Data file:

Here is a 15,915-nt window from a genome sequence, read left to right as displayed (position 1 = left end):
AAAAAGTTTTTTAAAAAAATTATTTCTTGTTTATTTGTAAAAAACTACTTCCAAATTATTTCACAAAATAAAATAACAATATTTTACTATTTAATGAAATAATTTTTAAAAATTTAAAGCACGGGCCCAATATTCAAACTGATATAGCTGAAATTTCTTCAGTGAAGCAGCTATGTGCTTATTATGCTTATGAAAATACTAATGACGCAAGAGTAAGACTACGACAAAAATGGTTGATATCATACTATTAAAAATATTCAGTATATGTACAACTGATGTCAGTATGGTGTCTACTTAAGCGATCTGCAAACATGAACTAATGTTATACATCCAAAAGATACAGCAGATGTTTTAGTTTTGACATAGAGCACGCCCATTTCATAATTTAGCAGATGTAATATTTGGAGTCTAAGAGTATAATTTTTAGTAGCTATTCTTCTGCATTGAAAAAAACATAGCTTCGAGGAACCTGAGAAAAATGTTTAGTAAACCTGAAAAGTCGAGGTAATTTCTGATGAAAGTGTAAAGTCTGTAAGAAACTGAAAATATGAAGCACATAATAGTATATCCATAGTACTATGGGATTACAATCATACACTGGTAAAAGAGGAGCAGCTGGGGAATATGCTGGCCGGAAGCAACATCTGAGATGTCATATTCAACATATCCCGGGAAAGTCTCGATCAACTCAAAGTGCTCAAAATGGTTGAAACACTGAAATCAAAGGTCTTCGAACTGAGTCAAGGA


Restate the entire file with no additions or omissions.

Here is a 15,915-nt window from a genome sequence, read left to right as displayed (position 1 = left end):
AAAAAGTTTTTTAAAAAAATTATTTCTTGTTTATTTGTAAAAAACTACTTCCAAATTATTTCACAAAATAAAATAACAATATTTTACTATTTAATGAAATAATTTTTAAAAATTTAAAGCACGGGCCCAATATTCAAACTGATATAGCTGAAATTTCTTCAGTGAAGCAGCTATGTGCTTATTATGCTTATGAAAATACTAATGACGCAAGAGTAAGACTACGACAAAAATGGTTGATATCATACTATTAAAAATATTCAGTATATGTACAACTGATGTCAGTATGGTGTCTACTTAAGCGATCTGCAAACATGAACTAATGTTATACATCCAAAAGATACAGCAGATGTTTTAGTTTTGACATAGAGCACGCCCATTTCATAATTTAGCAGATGTAATATTTGGAGTCTAAGAGTATAATTTTTAGTAGCTATTCTTCTGCATTGAAAAAAACATAGCTTCGAGGAACCTGAGAAAAATGTTTAGTAAACCTGAAAAGTCGAGGTAATTTCTGATGAAAGTGTAAAGTCTGTAAGAAACTGAAAATATGAAGCACATAATAGTATATCCATAGTACTATGGGATTACAATCATACACTGGTAAAAGAGGAGCAGCTGGGGAATATGCTGGCCGGAAGCAACATCTGAGATGTCATATTCAACATATCCCGGGAAAGTCTCGATCAACTCAAAGTGCTCAAAATGGTTGAAACACTGAAATCAAAGGTCTTCGAACTGAGTCAAGGA